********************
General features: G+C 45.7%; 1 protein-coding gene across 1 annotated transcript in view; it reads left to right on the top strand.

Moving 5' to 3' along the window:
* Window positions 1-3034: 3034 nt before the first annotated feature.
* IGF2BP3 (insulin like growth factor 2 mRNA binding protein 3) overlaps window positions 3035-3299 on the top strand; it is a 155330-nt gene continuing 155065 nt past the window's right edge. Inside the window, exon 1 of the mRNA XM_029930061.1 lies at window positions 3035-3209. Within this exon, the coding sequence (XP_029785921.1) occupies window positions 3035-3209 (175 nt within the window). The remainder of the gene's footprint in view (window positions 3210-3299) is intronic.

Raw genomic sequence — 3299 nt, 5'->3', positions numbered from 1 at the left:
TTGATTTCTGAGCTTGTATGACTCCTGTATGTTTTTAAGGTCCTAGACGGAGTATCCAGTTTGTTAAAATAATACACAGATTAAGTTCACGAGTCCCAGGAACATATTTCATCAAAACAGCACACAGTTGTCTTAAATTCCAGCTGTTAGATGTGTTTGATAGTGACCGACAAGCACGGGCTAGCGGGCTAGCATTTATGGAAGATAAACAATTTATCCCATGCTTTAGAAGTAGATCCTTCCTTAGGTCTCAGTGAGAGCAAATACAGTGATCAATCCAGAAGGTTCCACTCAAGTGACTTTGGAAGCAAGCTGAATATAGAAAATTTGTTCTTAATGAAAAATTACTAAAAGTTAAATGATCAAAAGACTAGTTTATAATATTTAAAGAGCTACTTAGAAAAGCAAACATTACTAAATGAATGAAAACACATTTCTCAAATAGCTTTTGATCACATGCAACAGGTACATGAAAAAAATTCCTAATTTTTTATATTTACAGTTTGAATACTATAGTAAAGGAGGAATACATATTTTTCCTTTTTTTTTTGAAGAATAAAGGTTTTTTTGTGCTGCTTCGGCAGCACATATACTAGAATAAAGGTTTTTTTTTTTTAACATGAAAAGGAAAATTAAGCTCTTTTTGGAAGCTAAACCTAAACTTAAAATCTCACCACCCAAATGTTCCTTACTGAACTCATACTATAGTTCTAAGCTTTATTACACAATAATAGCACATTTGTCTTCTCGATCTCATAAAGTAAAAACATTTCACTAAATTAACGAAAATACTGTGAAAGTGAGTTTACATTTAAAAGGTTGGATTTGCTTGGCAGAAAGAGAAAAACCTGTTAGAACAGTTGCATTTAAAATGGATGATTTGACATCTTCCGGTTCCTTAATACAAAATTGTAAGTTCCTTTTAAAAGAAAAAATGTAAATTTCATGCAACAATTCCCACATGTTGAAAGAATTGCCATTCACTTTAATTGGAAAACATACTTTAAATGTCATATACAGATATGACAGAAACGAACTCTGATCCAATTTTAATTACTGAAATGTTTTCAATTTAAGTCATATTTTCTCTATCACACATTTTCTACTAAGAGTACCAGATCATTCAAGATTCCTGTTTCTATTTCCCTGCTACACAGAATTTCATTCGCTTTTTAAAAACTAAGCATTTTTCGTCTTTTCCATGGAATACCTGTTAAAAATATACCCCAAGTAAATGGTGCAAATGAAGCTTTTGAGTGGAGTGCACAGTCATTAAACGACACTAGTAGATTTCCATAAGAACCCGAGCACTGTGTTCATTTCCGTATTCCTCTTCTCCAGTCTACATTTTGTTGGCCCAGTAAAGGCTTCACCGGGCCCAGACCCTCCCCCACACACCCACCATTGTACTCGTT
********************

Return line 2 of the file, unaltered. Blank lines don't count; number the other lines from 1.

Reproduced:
Moving 5' to 3' along the window: